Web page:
In a week filled with troublesome and even tragic news, there are a few bright spots. One of them is the spectacular success of Disney/Marvel’s latest superhero film, “Black Panther,” which is breaking box office records left and right.
“Black Panther” grossed $242 million in the United States and $426 million worldwide in its first weekend. Among the many records the film has already set: It is the second-highest grossing film over any four-day opening period in history, and the highest-grossing film ever released in February.
The film’s success is particularly gratifying because it features a black director, a largely black cast and is set in the (fictional) African nation of Wakanda — thus soundly disproving the conventional Hollywood “wisdom” that a film with black and African themes would not appeal to broad audiences. Commentators have further observed with delight that — for once — a film with predominantly black characters isn’t about slavery or exploitation. And former First Lady Michelle Obama tweeted her praise for the fact that African-American children now have a superhero that looks like them. (If past is precedent, I predict that lots of little boys and girls, regardless of their race, will be dressing up like Black Panther for Halloween this year!)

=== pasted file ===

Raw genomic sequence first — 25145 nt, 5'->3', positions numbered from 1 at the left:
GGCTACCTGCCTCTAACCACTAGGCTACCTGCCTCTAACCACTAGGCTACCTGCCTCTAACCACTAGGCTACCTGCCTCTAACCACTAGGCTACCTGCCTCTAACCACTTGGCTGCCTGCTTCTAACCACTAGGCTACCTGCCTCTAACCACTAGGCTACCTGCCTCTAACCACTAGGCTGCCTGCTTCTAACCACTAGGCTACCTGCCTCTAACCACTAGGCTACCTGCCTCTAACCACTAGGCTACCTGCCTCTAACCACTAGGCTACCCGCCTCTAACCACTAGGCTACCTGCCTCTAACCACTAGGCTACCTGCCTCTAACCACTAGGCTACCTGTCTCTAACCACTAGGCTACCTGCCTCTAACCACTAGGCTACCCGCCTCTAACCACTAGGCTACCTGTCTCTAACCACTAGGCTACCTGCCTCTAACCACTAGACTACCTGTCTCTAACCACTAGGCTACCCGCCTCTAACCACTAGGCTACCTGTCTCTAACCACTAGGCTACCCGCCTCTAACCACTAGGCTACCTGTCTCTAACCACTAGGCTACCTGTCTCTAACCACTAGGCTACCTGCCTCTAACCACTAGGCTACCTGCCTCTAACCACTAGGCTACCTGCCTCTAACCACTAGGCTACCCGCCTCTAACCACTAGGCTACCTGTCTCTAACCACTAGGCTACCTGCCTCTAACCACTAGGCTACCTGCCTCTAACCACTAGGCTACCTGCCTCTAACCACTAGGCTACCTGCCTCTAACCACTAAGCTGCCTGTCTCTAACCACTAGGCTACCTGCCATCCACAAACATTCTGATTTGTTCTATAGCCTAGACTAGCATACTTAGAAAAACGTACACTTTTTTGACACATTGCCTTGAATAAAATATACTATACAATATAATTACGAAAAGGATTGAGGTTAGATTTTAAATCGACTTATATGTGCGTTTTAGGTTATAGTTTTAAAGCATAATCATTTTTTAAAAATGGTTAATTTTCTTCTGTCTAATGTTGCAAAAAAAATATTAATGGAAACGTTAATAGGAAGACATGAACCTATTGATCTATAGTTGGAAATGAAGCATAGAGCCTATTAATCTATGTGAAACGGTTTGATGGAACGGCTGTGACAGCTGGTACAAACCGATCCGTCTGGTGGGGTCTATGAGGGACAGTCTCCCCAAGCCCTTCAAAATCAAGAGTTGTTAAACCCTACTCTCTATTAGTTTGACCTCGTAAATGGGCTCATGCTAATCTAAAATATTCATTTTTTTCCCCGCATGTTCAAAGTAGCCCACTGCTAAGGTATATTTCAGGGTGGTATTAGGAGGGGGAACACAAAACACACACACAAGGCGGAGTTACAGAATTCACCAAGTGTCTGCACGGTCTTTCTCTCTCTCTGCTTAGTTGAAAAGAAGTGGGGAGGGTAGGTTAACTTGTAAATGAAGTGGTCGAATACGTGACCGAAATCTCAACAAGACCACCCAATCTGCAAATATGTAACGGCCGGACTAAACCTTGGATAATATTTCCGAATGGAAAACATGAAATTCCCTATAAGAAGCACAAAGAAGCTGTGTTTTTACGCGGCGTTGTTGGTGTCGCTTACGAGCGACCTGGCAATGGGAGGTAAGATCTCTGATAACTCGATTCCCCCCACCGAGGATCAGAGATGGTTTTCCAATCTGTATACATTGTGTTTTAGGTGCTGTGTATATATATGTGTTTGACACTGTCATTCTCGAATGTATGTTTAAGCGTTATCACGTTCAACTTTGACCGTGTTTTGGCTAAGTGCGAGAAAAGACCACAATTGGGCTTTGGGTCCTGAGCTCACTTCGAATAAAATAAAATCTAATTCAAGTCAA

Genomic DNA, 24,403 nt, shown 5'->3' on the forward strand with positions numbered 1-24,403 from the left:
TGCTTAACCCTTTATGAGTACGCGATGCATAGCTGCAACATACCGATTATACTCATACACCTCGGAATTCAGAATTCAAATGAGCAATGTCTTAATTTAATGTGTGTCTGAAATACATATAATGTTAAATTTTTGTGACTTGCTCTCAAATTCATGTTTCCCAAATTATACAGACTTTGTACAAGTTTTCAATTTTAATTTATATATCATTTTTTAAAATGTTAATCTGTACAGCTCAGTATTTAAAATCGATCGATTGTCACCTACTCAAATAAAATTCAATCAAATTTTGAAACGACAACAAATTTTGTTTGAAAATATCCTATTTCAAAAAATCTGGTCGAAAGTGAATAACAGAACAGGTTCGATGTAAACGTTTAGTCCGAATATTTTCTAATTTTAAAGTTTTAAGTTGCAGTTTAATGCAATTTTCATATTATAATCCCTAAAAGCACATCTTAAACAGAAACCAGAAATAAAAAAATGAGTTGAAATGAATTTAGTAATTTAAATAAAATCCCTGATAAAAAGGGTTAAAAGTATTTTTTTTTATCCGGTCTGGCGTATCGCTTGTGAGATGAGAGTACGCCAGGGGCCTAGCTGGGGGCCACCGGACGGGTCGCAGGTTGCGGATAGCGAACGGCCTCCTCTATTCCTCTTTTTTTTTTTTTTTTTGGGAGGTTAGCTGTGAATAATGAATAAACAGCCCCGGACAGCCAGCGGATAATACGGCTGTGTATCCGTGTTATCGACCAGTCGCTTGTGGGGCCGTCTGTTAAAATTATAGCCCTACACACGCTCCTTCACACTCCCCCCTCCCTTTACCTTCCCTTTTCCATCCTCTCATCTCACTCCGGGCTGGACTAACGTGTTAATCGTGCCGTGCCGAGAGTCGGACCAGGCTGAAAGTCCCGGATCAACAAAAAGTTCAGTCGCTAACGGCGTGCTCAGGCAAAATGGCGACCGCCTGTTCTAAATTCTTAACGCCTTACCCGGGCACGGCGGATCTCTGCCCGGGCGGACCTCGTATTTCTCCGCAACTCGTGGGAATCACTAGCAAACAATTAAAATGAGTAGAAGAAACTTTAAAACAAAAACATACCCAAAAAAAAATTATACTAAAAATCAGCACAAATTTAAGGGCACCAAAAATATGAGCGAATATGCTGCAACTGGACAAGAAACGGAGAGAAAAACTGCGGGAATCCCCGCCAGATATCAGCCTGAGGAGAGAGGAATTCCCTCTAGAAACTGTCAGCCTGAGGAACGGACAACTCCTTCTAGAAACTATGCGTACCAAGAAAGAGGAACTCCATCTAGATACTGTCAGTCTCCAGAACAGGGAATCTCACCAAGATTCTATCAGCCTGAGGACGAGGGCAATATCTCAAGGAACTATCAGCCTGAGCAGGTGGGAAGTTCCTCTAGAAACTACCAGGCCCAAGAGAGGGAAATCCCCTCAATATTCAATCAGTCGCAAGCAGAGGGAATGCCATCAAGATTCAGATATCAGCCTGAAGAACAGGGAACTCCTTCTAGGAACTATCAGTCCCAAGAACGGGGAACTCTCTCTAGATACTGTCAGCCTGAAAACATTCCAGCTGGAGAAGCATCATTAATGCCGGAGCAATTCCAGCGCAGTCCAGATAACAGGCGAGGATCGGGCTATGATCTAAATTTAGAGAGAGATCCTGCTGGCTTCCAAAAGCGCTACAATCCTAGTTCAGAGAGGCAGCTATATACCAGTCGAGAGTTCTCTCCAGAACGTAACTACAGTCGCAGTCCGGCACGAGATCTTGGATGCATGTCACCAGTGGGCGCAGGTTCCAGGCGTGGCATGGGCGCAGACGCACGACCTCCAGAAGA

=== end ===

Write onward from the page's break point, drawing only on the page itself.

In truth, none of this should really be surprising. When the writing is good and the characters are compelling, Americans flock to material created and acted by black artists. “The Cosby Show” spent five consecutive years as the No. 1 show on TV in the 1980s, helped launch spinoffs (“A Different World”) and other shows featuring black artists like “In Living Color” and “The Fresh Prince of Bel Air.”
Nor is this phenomenon confined to sitcoms. Talk show host, sometime…